The thermodynamic theory of efficiency that I presented is supported by Newton’s second law of thermodynamics, and what I would consider a “first principles theory”, if an economic model does not fit with it, it indicates a failure of that model to fit with reality, and as such it is demonstrated to be a faulty theory. Your argument that the theory is faulty because it doesn't work with our current monetized system is putting the cart before the horse. “If and when the true laws of economic efficiency are recognized and implemented, the problems caused by the present false concepts can be eliminated. It won't bring Nirvana and to a great extent it will mean cutting back on many things we now accept as part of the system, therefore it will bring on the loss of certain luxuries.”
Finally the a there is much talk about what will happen if we follow these paths, how many jobs will be destroyed etc. etc. I find this disingenuous, since, in as much as debate amongst scientists about any theory postulated will go on for years and years, the same is true (and even more so) amongst economists and economic theories. Ask 10 economists the same question you will get 10 different answers…. So really to say that this, or that, will happen to the economy and jobs is fear mongering, just as much as what so called “global warming alarmists” are accused of.

@Tim Binnema
I respectfully disagree. If you were to argue that 2+2=6 and I told you, with absolute certainty, that this is wrong, would that be disrespectful?

The fact is, our economy would be seriously and negatively affected by your proposals.

I, too, am a fan of simple tax systems. I fail to see how a carbon tax fits into any such system.

I am also, I guess, not a faithful Christian (talk about disrespect!) since I do not, and will not, support a carbon tax. I appreciate the clarification of what you meant by "revenue neutral". I point out here, since it bears on your argument later, that tax, revenue, and other such concepts are inherently monetary, numerical concepts.

I am aware of Newton's laws. How those laws should determine the price of carbon-based energy is beyond me. You say in your original post that projects failed because of "inappropriately priced carbon". On what basis do you claim the price was "inappropriate"? That the projects failed? Do you know what other potentialities might have been closed off had they succeeded, drawing resources that in the event ended up being used elsewhere? How do you know that the success of these failed projects would have been better for the world than their failure? You don't. You can't.

You may know a fair bit about chemistry, but it's apparent you know little about economics and are confusing a thermo-dynamic and chemical understanding of "efficiency" with an economic one. And your denial of any certainty in the field of economics is misplaced.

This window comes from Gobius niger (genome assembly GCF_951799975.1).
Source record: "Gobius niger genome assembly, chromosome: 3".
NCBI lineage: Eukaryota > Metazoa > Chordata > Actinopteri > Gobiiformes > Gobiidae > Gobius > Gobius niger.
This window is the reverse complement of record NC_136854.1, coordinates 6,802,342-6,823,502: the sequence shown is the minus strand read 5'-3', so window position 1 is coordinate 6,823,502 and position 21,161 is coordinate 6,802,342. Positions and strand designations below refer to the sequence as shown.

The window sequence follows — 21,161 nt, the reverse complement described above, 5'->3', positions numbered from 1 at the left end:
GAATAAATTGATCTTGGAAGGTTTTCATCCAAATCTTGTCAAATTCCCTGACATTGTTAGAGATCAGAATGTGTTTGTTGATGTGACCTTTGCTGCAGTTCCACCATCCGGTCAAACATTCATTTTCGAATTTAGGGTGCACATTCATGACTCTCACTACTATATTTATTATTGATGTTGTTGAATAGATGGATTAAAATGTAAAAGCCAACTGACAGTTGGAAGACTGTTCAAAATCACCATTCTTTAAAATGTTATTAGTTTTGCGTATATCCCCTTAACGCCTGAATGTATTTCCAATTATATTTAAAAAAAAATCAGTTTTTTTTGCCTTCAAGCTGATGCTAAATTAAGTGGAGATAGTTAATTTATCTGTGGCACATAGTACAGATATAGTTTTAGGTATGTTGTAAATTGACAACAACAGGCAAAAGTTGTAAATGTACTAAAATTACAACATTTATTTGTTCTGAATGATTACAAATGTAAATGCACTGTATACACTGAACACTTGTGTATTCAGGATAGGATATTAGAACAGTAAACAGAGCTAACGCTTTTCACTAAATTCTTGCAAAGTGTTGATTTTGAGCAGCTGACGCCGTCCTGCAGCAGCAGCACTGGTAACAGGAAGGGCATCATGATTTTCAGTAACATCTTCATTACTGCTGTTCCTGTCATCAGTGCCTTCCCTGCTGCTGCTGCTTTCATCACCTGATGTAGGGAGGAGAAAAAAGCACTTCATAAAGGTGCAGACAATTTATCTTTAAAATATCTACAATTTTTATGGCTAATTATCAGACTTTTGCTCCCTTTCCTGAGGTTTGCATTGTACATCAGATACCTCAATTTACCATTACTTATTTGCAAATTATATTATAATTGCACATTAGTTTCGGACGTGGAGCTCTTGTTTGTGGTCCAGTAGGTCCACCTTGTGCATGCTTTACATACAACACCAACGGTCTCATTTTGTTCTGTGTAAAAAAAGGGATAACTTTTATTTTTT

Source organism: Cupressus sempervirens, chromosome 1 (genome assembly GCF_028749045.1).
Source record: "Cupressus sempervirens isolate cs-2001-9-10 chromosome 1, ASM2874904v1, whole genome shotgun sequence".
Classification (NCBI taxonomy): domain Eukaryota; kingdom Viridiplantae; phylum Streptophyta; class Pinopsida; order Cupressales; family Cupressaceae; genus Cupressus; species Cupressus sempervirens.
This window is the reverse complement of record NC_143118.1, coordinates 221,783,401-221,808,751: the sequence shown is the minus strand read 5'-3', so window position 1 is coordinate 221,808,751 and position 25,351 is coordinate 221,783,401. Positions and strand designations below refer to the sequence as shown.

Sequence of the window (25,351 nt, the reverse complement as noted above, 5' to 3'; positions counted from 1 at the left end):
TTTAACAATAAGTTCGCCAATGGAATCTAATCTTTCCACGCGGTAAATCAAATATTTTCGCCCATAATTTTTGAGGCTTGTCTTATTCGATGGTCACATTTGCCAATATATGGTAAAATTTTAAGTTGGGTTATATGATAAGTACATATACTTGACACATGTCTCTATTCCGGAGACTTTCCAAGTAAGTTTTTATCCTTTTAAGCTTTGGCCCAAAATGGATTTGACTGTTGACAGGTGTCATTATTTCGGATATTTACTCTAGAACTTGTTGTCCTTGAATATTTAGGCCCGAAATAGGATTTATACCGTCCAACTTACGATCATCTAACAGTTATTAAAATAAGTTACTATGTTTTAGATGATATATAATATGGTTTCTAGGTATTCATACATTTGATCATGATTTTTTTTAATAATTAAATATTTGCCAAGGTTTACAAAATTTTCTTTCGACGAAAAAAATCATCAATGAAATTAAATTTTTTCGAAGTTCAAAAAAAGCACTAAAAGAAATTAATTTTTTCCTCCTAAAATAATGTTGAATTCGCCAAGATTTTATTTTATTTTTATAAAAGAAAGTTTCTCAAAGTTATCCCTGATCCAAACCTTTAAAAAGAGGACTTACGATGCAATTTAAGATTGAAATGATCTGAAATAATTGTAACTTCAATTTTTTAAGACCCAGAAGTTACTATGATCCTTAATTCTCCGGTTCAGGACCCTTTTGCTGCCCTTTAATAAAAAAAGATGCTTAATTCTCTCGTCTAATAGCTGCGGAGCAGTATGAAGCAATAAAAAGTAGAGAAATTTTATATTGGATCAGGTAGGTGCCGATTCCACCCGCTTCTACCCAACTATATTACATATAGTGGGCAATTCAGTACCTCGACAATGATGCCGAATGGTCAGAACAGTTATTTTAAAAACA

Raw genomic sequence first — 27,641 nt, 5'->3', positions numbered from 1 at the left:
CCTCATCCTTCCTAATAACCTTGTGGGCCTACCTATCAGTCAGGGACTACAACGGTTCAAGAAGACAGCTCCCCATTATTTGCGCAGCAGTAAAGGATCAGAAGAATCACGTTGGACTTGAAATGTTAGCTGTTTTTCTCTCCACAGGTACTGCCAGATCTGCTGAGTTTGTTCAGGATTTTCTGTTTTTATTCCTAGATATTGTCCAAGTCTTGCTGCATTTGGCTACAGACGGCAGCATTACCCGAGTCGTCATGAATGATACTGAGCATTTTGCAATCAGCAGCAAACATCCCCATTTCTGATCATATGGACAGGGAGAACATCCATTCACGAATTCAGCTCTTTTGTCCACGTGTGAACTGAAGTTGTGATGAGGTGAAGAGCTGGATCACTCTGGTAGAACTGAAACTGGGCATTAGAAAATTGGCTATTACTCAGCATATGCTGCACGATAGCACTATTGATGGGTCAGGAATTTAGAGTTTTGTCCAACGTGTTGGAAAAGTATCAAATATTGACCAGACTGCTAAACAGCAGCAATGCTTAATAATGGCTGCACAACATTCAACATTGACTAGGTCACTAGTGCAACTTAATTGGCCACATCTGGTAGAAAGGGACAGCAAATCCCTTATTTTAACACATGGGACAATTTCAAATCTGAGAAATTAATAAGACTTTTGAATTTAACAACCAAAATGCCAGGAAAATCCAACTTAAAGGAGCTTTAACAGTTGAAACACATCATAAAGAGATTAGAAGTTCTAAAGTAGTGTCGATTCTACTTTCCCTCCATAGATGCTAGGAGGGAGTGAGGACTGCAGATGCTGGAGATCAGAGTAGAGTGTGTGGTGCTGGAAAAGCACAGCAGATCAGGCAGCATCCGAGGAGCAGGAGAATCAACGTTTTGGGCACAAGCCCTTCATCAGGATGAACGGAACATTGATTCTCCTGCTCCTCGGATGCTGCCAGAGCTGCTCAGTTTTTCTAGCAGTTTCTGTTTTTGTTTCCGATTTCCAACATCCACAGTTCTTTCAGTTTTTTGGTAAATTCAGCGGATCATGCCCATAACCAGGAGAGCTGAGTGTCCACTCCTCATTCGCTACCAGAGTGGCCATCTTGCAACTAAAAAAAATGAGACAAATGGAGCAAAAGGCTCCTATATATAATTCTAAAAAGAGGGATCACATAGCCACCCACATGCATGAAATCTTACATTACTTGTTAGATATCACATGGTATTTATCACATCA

Say we get rid of this monetized system that troubles you. How do we determine who gets what - not just of carbon fuels, but everything: food (including the question of what variety), clothing, shelter, water, medicine, transportation, entertainment, education, jobs, communications...? Who, other than God himself, is wise enough to distribute these justly? What council of priests would you have interpret God's will in such distribution? Markets are not an option in the scheme you're suggesting, so some other, external individual or council must determine the answers.

To be sure, most of the places where such a process has been attempted have rejected God and replaced Him with the State (i.e., Soviet Five Year Plans and others), but I highly doubt that the Pope, Synod, the WCC, or any other body would do better. A monetized, numeric system allows individuals the freedom to prioritize within the limits of their resources and do so with great efficiency. A command economy, regardless of who or what issues the command, necessarily entails an end of freedom and massive inefficiencies since the person issuing the commands requires a god-like omniscience he (she, or they) cannot possibly acquire.

So I am entrenched in the capitalist system. Because it works. It provides greater freedom and prosperity to more people than any other economic system proposed or implemented to date. I like freedom and prosperity.

What you're proposing has been attempted and it has failed every time - and some of those times the failure has been near catastrophic. Its failure is not based in a numerical, monetized system but in a failure to understand human nature. Those failures have not just meant a few lab projects or engineering projects never came to fruition, but entire nations virtually enslaved for decades. Again, I highly recommend you read Hayek's ROAD TO SERFDOM or Adam Smith's seminal work THE WEALTH OF NATIONS.